The Tioga County agitator. (Wellsboro, Tioga County, Pa.) 1865-1871, June 12, 1867, Image 1

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dbe Zioga- avnatg , ‘.s,gitator
I s I , llbimpti every WedneBday Morohig, of $2,01)
advaitco, by
• 4\
N. a. con. • °ELLER'.
• .A.EYST.F...V.T.I.SIi. , I9;Ft.'WIE3.
TtS LINES Oi liflNlol4, 010,1'0% iliiilEONY I. 7, quAlli
:ca of tlci'rA. bins. 4 las.\ .10E...
Wei 17 - 0 - 0 . ,b 0 --
~. 2.00 , 3,0 1 4 .. 400 8,00
10001 ifi,oo, 1 17',00, 22,00,
4 20,001 30,001 40,001
1 S.luitre, .
)1111 C 01...
FlTlOlllegientitliv ineertetlift the Rite of One Dol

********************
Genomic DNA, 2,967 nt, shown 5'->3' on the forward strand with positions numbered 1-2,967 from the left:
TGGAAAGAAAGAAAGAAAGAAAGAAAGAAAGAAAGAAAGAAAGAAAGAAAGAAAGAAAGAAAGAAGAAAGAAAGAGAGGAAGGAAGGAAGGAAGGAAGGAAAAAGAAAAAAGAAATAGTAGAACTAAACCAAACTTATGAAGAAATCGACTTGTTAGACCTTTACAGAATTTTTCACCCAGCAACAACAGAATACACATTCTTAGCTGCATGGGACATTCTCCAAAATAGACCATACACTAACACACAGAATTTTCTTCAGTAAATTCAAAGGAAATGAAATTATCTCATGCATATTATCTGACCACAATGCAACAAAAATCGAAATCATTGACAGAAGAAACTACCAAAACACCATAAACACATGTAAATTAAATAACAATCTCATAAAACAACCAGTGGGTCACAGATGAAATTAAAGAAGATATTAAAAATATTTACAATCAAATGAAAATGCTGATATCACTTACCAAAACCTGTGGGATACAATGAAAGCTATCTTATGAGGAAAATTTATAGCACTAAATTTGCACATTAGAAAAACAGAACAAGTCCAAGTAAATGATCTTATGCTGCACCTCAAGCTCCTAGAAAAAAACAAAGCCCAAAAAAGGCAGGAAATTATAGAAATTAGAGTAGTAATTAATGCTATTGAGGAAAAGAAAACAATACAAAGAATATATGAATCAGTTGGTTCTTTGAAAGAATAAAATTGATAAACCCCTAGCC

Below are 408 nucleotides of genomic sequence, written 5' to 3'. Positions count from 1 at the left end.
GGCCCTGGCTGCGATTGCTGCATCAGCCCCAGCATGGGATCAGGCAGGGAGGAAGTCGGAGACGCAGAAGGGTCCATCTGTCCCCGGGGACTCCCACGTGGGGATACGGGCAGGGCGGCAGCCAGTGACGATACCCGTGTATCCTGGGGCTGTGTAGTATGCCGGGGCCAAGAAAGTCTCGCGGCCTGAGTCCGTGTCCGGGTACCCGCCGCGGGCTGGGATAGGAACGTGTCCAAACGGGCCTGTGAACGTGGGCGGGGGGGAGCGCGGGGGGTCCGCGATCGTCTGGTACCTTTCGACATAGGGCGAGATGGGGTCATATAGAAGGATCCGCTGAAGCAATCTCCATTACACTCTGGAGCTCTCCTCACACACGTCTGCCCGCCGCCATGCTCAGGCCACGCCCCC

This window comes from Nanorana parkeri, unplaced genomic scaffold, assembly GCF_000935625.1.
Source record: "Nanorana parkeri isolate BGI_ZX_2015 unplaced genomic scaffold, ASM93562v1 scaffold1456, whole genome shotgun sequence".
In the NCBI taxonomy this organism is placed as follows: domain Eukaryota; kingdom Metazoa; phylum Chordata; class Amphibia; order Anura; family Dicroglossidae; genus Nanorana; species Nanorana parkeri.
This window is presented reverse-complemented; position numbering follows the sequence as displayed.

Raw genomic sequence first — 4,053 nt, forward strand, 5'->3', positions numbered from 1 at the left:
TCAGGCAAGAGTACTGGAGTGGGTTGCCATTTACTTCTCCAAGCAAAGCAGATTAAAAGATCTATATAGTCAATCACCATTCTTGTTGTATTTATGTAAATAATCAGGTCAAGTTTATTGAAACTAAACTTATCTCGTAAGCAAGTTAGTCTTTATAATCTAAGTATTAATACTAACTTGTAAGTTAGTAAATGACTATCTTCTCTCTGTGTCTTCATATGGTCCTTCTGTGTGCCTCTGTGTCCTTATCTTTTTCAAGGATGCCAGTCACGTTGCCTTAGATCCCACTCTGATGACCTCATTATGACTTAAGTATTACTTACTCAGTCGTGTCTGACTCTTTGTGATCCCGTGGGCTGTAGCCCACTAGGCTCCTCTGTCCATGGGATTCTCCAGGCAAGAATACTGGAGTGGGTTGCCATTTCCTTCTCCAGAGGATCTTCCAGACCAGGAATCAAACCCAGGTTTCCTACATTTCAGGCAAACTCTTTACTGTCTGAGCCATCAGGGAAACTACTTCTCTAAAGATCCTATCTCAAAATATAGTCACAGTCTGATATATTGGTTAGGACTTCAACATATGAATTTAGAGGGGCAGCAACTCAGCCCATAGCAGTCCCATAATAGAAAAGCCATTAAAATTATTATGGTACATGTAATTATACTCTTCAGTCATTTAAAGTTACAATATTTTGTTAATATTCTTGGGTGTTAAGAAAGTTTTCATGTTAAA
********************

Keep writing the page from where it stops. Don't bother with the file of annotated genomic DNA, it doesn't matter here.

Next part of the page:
ilr It lino per year; but none for less aunt ;hen $,t1,00.
ikrL.Speeiabliqtirea r Fifteen Conte per hue; Editorial
or Local Notice* Vienty . Oentrs'perliti4. - '
t i W. 0. TERienet:t. 'it Co., •
IV 110LES41.E DRUGGISTS, and- dealers in
Wall Papel
, Kerogono Lamps, Window Glass,
Perfam,er Paints and Oils, d - c., he.
Corning, N. Y., Jan. 11, 1806. 7 1 y. ‘ . .
W. A. 1.1101101.13* f Jonx 1. MITCHELL
Office formerly occupied by James Lowrey, Esq
Wm. A. Nicuots. .foirs T. Mitcnni.t.'
Wollaboro, Jan. 1, 1866-Iy. •
Insurance, Bounty and Ponaion Agency, Main
Street WellHbero, Pa., he. 1; 1806.
S. F. WiLsorr.
(First door from Bigoney's, on' tho Avenne)—
Will attend to business eptrusted to their care
in the counties of Tioga and Totter.
Wellsboro, Jan. 1, .1866.
D. - ANGELL & Cd.,
MANUFACTURERS of, and Wholesale and Re
tail Dealer in Doora, Sal), and (Blinds. Also
Planing and Turning,dotte to eider. 'l.
Knoxville, Tibet •06.,Tii., Jan.